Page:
Fighting fatigue? Low in iron?

Iron deficiency- More than just fatigue.

Most of us know about the importance of iron in energy production. The role of iron in red blood cell oxygenation is well known but did you also know that iron plays a VITAL role in mitochondrial function, liver detoxification, DNA synthesis and steroid hormone production?

Iron deficiency is increasingly common- even in such a 'well fed' nation as ours. Almost 3/4's of a million women are iron deficient; the groups most at risk for iron deficiency are pregnant women, athletes, vegetarians, vegans, teenagers, infants from 6 months and children form 4 years of age. Basically, a lot of us.

Could you have low iron?

  • Do you feel tired or weak?

  • Do your skin, nails or gums look pale or feel cold?

  • Is your menstrual cycle irregular?

  • Is your period heavy?

  • Do you experience Restless Legs Syndrome?

  • Are you sad, depressed or irritable?

  • Do you get recurring colds or infections?

  • Do you have a history of anaemia?

If you've answered yes to a few of these questions you could be iron deficient.

How can I improve my iron status?

  • If you're an omnivore regularly consume beef, poultry, pork, lamb, liver, oysters, sardines and salmon.

  • Add Vitamin C rich foods to aid absorption- capsicum, broccoli, kiwi, oranges, lemon & lime.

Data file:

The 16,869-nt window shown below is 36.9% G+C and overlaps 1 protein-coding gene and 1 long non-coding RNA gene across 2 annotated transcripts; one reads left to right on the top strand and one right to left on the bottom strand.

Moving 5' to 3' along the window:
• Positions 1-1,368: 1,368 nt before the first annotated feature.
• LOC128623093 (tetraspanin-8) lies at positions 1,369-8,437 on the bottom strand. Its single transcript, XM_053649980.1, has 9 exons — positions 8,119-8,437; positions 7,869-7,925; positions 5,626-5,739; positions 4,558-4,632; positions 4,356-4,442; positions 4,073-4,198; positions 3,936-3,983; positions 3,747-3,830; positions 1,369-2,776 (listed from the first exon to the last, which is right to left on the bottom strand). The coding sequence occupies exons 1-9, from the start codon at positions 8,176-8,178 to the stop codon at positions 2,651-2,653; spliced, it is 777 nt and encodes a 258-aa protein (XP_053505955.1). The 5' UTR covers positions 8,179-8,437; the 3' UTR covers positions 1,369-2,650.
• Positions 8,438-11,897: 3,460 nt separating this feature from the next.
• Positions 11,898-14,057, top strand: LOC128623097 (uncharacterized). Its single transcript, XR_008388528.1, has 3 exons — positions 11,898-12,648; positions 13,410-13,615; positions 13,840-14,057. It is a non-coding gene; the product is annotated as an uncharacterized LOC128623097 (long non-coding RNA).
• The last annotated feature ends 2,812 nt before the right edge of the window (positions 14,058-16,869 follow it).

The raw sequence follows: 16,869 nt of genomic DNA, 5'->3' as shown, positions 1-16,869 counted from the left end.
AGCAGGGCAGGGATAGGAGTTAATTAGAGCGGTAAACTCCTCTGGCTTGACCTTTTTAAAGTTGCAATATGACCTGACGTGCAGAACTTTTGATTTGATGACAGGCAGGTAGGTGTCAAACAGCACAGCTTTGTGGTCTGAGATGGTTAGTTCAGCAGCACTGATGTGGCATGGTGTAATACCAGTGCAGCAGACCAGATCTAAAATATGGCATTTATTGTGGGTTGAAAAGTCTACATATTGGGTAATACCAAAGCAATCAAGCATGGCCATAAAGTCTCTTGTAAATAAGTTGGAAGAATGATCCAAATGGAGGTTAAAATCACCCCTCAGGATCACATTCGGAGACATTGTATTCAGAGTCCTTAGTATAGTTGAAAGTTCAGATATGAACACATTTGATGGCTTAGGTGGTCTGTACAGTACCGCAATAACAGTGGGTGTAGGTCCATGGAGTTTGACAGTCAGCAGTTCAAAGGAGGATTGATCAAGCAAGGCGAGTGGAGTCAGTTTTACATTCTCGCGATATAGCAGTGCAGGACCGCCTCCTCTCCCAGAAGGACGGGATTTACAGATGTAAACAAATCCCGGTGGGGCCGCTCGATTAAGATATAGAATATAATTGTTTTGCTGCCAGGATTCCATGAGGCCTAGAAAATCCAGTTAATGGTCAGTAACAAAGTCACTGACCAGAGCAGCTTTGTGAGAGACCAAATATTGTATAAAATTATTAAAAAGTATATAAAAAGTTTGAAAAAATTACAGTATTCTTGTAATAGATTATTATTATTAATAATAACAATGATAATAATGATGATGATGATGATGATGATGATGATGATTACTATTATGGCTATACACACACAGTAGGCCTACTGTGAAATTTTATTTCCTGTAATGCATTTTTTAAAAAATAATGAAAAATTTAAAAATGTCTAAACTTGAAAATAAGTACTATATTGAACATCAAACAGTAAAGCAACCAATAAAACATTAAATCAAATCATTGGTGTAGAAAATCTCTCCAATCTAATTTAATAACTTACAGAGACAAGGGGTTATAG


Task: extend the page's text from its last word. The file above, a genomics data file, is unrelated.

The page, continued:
• Plant sources of iron include kelp, molasses, Brewer's yeast, pumpkin seeds, cashews, silverbeet, dandelion greens, prunes and dates.

  • Drink strong infusions of raspberry leaf and nettle tea.

  • Cooking in cast iron cookware- especially useful for vegetarians and vegans.

Compounds that block iron uptake

  • Phytates & phytic acids- Brazil nuts, linseed, flaxseed, almonds, tofu ,corn, oats & wheat.

  • Tannins- Tea, red wine, pomegranates, berries, apples, cocoa & coffee.

  • Oxalates- Spinach, kale, beets, nuts, wheat bran, nuts, tea and chocolate.

  • Calcium- Antacids, milk, yogurt, cheese, sardines, tinned salmon, tofu, broccoli, calcium supplements (less so than dairy sources of calcium)

  • Phosvitin- Eggs.

Did you know...

1 egg can reduce iron absorption by 28%

Cooking or 'activating' the above foods can somewhat offset the inhibition of iron absorption.

What Key Lifestyle factors affect iron levels?

  • Antacids and proton pump inhibitors (too) commonly used for reflux.

  • Aspirin- binds to iron.

  • High intensity physical activity- causes increased losses of iron.

Consider all of the above, throw in a bit of heavy metal exposure (not the musical kind), add a vegetarian or no red meat diet, take an aspirin or two; combine it with poor gut function and excessive exercise; it's no wonder that iron deficiency is so common.

But iron makes me constipated!

Not all iron is created equal. Some forms of iron commonly prescribed contain ferrous sulphate, or iron sulphate. This form of iron 'seperates' in the gut and can cause constipation, dark/green stools and abdominal discomfort. There are different forms of iron available, usually prescribed by Naturopaths, that are better absorbed and do not cause gastrointestinal discomfort.

Concerned about your iron supplements? Talk to an expert in health, not an expert in disease!